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FRED WEINTRAUB,
1928-2017

Fred Weintraub, a New York club owner and film producer who was behind the scenes at Woodstock, the birth of folk-rock and the career of Bruce Lee, died Sunday in Pacific Palisades. He was 88.

The cause was complications of Parkinson’s disease, his wife, Jackie, told The New York Times.

As owner of The Bitter End, the Greenwich Village club he opened in 1961, Weintraub showcased Bob Dylan, Neil Diamond, Neil Young, Joni Mitchell, Randy Newman, Nina Simone, Peter, Paul and Mary and countless comics early in their careers. Weintraub was the talent wrangler for the ABC TV show Hootenanny, which aired in 1963 and ’64 and featured The Chad Mitchell Trio, Johnny Cash, Judy Collins, Cass Elliott and other budding folk and country stars.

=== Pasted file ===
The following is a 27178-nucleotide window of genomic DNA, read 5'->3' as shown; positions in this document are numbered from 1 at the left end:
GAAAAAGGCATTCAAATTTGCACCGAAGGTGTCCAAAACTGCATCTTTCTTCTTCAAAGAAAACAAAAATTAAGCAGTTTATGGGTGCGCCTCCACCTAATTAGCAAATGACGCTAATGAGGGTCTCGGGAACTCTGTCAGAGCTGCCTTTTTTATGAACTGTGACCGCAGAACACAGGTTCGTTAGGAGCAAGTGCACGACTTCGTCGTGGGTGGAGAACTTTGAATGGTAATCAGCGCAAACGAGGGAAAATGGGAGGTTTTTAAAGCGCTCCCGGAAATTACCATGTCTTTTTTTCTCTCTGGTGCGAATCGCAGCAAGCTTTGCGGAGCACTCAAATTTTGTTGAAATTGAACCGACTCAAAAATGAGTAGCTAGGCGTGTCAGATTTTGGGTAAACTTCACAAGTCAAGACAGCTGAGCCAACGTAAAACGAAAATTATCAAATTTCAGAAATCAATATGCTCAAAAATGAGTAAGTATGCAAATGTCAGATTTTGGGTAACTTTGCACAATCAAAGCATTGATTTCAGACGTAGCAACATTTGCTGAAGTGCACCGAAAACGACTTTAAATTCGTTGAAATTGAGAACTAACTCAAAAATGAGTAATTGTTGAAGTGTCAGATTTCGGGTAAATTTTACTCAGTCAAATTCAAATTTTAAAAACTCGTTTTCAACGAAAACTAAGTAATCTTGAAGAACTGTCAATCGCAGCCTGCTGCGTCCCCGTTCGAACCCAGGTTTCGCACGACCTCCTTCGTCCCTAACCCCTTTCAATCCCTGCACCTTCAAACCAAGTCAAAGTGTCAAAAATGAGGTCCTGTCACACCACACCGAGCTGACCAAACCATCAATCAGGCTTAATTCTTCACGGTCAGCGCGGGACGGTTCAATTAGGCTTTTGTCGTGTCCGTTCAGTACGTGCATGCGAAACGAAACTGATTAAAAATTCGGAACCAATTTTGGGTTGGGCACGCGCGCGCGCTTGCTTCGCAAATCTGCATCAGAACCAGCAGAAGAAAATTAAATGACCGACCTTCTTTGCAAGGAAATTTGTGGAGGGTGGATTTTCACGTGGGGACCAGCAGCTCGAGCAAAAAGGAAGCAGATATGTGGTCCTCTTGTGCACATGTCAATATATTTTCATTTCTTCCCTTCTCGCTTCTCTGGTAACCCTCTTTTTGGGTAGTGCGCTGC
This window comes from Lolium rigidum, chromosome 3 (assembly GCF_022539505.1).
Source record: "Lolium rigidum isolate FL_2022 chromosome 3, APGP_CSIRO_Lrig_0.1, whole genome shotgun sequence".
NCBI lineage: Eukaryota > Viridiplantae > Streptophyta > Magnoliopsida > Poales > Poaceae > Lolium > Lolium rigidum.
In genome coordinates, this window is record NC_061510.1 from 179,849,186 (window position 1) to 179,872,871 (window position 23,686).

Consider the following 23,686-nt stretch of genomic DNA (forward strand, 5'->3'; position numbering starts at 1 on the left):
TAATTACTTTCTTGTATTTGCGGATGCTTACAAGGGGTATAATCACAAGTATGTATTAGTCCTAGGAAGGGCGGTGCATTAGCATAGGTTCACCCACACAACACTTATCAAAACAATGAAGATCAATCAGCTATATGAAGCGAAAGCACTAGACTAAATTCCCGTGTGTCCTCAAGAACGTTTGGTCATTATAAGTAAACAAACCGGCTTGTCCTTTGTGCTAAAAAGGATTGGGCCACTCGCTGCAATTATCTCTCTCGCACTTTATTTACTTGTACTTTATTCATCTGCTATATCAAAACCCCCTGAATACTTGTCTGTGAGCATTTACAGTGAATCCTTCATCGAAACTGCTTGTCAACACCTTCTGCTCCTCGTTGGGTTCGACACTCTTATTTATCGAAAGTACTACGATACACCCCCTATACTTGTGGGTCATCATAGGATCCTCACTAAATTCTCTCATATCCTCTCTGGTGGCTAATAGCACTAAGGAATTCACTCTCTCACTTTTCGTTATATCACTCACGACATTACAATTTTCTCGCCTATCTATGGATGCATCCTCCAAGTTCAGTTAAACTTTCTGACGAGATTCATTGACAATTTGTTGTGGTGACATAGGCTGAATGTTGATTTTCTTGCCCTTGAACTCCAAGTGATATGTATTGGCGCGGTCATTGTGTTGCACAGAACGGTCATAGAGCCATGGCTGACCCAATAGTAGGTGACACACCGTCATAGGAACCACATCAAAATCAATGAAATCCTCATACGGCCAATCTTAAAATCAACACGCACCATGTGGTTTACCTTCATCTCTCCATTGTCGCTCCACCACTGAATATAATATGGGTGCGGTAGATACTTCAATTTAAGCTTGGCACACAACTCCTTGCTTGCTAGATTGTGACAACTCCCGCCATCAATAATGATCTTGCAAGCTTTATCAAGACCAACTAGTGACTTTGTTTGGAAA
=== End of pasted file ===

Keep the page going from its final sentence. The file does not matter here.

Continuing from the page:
He sold the club in 1974 in the wake of helping launch the careers of Harry Chapin, Bette Midler and Carly Simon.

He left the nightclub for the film business when Warner Bros. offered him a job. His first venture was getting Warner Bros. to buy the rights to film the Woodstock music festival in August 1969; he would eventually become VP for creative services.

In 1972, he created his own production company within Warners. Its first film was the Bruce Lee-starring classic Enter the Dragon. Weintraub would produce more than 40 more movies in his career and was reportedly working on a Bitter End TV show at the time of his death.

 

 

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